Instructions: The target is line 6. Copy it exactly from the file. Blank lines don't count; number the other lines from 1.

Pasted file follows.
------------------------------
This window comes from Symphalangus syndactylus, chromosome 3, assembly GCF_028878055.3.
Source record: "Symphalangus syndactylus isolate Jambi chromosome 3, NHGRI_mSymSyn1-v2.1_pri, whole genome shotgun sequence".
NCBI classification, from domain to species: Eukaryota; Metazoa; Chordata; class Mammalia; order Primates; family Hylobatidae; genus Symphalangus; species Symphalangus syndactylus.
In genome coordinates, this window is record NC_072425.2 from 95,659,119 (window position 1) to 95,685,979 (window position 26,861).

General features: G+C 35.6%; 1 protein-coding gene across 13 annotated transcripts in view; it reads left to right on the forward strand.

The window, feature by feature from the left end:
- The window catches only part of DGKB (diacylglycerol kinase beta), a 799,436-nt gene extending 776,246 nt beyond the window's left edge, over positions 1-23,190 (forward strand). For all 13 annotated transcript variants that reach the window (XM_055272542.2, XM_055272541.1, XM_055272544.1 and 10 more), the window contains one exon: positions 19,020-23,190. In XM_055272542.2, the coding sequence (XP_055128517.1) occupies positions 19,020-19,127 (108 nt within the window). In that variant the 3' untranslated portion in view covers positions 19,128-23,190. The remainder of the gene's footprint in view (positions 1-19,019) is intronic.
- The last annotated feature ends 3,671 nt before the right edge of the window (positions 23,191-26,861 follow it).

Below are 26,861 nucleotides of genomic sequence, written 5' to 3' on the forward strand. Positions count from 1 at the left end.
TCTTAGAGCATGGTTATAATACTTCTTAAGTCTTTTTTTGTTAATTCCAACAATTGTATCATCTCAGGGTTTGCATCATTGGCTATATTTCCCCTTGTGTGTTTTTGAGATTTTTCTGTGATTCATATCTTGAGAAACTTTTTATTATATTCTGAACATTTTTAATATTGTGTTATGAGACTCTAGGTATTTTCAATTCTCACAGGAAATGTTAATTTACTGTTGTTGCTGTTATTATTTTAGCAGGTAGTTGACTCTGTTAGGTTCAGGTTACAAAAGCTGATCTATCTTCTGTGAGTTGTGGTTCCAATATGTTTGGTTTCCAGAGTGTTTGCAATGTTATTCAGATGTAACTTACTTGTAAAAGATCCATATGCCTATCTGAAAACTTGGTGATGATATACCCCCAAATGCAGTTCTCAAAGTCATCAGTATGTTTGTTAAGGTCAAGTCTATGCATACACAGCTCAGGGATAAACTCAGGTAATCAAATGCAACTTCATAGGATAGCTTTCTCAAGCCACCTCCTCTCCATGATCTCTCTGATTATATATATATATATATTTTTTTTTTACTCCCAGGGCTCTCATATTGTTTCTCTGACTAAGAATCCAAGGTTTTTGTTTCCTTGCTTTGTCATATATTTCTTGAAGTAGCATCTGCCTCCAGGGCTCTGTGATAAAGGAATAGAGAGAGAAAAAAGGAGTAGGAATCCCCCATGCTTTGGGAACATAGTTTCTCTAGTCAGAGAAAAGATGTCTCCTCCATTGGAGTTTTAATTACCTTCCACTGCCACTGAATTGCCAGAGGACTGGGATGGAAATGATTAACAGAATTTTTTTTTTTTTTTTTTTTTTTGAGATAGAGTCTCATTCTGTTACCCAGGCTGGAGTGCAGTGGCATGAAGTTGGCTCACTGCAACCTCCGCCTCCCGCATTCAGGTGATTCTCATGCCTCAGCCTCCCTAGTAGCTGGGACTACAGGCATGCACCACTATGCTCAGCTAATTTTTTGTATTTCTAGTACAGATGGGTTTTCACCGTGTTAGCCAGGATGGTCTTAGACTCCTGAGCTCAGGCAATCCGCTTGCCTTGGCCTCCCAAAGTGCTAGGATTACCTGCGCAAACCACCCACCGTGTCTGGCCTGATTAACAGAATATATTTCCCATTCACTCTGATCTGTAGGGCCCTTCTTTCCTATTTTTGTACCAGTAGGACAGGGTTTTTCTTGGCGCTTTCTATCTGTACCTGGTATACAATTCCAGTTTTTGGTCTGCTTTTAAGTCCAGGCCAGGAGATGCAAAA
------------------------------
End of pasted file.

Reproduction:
The window, feature by feature from the left end: